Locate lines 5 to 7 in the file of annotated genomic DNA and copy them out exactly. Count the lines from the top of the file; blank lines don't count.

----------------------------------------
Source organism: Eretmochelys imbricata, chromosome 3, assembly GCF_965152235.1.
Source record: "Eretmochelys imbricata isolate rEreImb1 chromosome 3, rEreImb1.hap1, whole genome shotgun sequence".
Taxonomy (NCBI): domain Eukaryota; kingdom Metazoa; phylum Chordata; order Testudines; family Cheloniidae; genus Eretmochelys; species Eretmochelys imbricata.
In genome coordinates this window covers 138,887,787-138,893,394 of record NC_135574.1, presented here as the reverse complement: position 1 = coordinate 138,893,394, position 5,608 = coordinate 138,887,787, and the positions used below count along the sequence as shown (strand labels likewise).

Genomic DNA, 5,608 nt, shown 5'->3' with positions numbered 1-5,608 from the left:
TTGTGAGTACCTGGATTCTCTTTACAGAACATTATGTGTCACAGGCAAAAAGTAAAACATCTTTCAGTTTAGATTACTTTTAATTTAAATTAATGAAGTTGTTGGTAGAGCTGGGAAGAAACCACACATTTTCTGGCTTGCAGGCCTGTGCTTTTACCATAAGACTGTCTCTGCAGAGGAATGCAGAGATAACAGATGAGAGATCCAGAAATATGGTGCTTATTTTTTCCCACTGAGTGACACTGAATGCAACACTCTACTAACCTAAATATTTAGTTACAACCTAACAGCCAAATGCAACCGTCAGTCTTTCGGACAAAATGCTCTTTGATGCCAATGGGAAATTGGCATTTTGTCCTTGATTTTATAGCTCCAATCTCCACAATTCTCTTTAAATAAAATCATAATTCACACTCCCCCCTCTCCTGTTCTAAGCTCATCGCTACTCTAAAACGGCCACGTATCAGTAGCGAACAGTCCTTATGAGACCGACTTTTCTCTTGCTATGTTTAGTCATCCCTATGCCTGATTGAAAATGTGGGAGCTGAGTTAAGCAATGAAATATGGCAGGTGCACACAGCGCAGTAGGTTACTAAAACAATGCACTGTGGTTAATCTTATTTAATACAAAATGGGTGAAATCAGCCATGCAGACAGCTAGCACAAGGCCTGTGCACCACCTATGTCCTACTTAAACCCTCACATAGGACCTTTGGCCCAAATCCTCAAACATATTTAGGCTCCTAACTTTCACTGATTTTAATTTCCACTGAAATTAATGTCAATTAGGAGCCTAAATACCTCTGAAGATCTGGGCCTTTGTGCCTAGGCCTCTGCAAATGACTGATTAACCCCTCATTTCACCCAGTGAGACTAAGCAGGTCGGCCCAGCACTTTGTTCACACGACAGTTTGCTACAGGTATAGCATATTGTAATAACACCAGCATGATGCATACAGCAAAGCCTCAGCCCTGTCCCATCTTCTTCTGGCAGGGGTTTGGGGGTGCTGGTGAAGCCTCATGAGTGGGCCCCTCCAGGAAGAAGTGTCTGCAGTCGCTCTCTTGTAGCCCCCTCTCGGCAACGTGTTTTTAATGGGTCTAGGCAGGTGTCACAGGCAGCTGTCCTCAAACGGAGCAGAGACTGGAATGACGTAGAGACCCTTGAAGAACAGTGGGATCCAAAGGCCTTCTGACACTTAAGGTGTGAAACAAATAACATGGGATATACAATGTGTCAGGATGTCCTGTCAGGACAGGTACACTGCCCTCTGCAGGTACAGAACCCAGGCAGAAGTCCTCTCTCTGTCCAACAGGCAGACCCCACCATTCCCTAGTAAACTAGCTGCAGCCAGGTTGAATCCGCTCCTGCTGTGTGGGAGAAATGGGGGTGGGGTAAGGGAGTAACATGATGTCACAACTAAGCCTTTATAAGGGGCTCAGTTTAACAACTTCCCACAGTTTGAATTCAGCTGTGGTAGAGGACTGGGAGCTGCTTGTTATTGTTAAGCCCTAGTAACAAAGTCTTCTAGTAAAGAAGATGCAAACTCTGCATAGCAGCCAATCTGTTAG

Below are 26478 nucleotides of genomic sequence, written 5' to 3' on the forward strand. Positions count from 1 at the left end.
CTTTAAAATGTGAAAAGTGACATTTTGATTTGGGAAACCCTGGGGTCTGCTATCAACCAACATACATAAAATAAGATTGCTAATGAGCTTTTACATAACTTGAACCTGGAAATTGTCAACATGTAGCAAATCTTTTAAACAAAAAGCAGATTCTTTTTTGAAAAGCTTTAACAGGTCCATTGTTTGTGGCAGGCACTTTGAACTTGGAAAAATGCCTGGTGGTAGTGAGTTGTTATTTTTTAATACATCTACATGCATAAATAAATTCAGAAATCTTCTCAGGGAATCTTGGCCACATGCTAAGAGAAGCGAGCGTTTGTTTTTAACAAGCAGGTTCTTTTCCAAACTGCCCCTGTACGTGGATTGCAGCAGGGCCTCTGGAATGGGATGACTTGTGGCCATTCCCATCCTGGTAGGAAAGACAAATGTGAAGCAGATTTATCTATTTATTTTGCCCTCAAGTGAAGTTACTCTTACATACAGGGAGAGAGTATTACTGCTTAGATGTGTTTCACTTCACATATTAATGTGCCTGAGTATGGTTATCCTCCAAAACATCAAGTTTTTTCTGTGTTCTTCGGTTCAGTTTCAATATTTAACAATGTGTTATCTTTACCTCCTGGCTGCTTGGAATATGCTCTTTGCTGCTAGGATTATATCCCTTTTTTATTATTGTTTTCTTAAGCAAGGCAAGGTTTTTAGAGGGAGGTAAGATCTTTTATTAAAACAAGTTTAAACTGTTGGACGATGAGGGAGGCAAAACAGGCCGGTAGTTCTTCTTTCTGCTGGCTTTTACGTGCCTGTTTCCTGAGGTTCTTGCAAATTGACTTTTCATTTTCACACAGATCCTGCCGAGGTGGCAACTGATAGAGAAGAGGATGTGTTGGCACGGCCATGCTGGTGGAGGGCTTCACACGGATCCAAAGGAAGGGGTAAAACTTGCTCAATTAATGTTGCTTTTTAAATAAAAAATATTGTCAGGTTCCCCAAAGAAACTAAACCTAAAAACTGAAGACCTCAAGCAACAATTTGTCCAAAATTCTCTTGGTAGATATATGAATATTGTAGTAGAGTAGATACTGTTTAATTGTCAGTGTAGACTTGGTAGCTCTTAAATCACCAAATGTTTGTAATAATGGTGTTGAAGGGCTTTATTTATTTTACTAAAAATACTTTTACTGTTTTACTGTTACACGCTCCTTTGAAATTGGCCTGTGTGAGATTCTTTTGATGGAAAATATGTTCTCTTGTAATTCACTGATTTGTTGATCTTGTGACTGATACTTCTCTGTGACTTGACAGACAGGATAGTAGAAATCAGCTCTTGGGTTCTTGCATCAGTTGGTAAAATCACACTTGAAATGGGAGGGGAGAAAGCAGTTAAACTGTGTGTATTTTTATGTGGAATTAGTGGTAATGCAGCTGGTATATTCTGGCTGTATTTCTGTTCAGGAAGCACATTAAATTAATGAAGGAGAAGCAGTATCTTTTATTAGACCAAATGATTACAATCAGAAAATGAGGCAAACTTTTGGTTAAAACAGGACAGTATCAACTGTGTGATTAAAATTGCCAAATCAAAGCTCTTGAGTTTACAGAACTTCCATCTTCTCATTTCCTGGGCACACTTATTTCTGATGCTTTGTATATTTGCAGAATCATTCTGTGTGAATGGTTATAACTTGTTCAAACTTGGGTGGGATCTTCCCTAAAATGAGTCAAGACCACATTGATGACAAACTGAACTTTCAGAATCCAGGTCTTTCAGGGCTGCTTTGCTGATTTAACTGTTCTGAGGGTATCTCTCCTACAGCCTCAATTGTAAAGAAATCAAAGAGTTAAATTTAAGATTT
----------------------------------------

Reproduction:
Genomic DNA, 5,608 nt, shown 5'->3' with positions numbered 1-5,608 from the left:
TTGTGAGTACCTGGATTCTCTTTACAGAACATTATGTGTCACAGGCAAAAAGTAAAACATCTTTCAGTTTAGATTACTTTTAATTTAAATTAATGAAGTTGTTGGTAGAGCTGGGAAGAAACCACACATTTTCTGGCTTGCAGGCCTGTGCTTTTACCATAAGACTGTCTCTGCAGAGGAATGCAGAGATAACAGATGAGAGATCCAGAAATATGGTGCTTATTTTTTCCCACTGAGTGACACTGAATGCAACACTCTACTAACCTAAATATTTAGTTACAACCTAACAGCCAAATGCAACCGTCAGTCTTTCGGACAAAATGCTCTTTGATGCCAATGGGAAATTGGCATTTTGTCCTTGATTTTATAGCTCCAATCTCCACAATTCTCTTTAAATAAAATCATAATTCACACTCCCCCCTCTCCTGTTCTAAGCTCATCGCTACTCTAAAACGGCCACGTATCAGTAGCGAACAGTCCTTATGAGACCGACTTTTCTCTTGCTATGTTTAGTCATCCCTATGCCTGATTGAAAATGTGGGAGCTGAGTTAAGCAATGAAATATGGCAGGTGCACACAGCGCAGTAGGTTACTAAAACAATGCACTGTGGTTAATCTTATTTAATACAAAATGGGTGAAATCAGCCATGCAGACAGCTAGCACAAGGCCTGTGCACCACCTATGTCCTACTTAAACCCTCACATAGGACCTTTGGCCCAAATCCTCAAACATATTTAGGCTCCTAACTTTCACTGATTTTAATTTCCACTGAAATTAATGTCAATTAGGAGCCTAAATACCTCTGAAGATCTGGGCCTTTGTGCCTAGGCCTCTGCAAATGACTGATTAACCCCTCATTTCACCCAGTGAGACTAAGCAGGTCGGCCCAGCACTTTGTTCACACGACAGTTTGCTACAGGTATAGCATATTGTAATAACACCAGCATGATGCATACAGCAAAGCCTCAGCCCTGTCCCATCTTCTTCTGGCAGGGGTTTGGGGGTGCTGGTGAAGCCTCATGAGTGGGCCCCTCCAGGAAGAAGTGTCTGCAGTCGCTCTCTTGTAGCCCCCTCTCGGCAACGTGTTTTTAATGGGTCTAGGCAGGTGTCACAGGCAGCTGTCCTCAAACGGAGCAGAGACTGGAATGACGTAGAGACCCTTGAAGAACAGTGGGATCCAAAGGCCTTCTGACACTTAAGGTGTGAAACAAATAACATGGGATATACAATGTGTCAGGATGTCCTGTCAGGACAGGTACACTGCCCTCTGCAGGTACAGAACCCAGGCAGAAGTCCTCTCTCTGTCCAACAGGCAGACCCCACCATTCCCTAGTAAACTAGCTGCAGCCAGGTTGAATCCGCTCCTGCTGTGTGGGAGAAATGGGGGTGGGGTAAGGGAGTAACATGATGTCACAACTAAGCCTTTATAAGGGGCTCAGTTTAACAACTTCCCACAGTTTGAATTCAGCTGTGGTAGAGGACTGGGAGCTGCTTGTTATTGTTAAGCCCTAGTAACAAAGTCTTCTAGTAAAGAAGATGCAAACTCTGCATAGCAGCCAATCTGTTAG

Below are 26478 nucleotides of genomic sequence, written 5' to 3' on the forward strand. Positions count from 1 at the left end.